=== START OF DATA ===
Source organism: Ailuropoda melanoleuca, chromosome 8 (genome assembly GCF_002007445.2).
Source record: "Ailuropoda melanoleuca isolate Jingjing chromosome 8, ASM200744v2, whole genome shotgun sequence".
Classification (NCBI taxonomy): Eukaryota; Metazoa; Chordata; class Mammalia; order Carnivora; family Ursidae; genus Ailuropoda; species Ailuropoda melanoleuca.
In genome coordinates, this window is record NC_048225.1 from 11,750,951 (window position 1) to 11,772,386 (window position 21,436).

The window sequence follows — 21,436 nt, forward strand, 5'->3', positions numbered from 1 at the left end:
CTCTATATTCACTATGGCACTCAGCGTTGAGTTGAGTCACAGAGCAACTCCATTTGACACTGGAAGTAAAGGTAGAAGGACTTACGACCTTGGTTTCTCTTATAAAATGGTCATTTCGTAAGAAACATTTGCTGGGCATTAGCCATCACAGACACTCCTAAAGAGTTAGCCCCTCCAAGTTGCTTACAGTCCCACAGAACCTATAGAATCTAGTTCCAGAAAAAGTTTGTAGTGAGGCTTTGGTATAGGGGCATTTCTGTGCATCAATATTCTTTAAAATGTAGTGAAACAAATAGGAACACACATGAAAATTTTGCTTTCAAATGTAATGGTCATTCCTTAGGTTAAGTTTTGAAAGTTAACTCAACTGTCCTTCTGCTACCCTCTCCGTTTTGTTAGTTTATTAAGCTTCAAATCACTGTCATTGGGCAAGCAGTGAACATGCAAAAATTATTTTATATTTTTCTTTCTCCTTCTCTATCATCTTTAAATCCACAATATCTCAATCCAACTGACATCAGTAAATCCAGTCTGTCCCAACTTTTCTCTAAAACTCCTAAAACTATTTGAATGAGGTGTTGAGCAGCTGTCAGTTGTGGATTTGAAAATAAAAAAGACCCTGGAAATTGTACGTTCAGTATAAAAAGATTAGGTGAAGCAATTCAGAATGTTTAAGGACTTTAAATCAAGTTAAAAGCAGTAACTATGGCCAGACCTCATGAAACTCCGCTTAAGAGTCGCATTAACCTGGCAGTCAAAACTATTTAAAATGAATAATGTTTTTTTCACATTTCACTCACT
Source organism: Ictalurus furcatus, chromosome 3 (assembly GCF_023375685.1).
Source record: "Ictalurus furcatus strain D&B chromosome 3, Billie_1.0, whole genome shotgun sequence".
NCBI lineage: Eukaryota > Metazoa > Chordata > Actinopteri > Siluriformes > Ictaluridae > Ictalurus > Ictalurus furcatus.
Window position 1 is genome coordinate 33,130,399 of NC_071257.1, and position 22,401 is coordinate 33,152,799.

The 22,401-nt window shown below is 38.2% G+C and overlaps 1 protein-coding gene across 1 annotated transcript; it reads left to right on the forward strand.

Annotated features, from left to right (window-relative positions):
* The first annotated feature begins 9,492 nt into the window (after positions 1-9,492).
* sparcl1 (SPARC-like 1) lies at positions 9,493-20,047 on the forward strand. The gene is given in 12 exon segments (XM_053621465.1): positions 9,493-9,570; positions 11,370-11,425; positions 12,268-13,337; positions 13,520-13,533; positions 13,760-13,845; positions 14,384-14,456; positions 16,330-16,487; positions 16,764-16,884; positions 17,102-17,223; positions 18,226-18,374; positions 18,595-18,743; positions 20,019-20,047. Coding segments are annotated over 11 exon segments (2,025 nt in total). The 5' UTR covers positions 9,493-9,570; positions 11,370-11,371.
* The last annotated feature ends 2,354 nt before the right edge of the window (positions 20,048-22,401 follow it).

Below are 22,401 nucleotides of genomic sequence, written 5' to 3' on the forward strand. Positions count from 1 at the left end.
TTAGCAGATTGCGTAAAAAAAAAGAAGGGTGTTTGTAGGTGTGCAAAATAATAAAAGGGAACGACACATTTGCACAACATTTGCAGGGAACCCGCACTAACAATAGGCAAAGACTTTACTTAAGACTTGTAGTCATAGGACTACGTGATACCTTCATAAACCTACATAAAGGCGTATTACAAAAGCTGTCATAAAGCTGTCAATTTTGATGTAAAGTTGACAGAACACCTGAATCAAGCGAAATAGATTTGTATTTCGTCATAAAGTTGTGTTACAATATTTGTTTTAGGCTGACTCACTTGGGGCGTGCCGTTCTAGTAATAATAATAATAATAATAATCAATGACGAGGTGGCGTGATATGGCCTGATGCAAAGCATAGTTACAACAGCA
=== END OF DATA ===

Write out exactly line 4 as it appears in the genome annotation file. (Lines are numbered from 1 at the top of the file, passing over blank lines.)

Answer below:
In genome coordinates, this window is record NC_048225.1 from 11,750,951 (window position 1) to 11,772,386 (window position 21,436).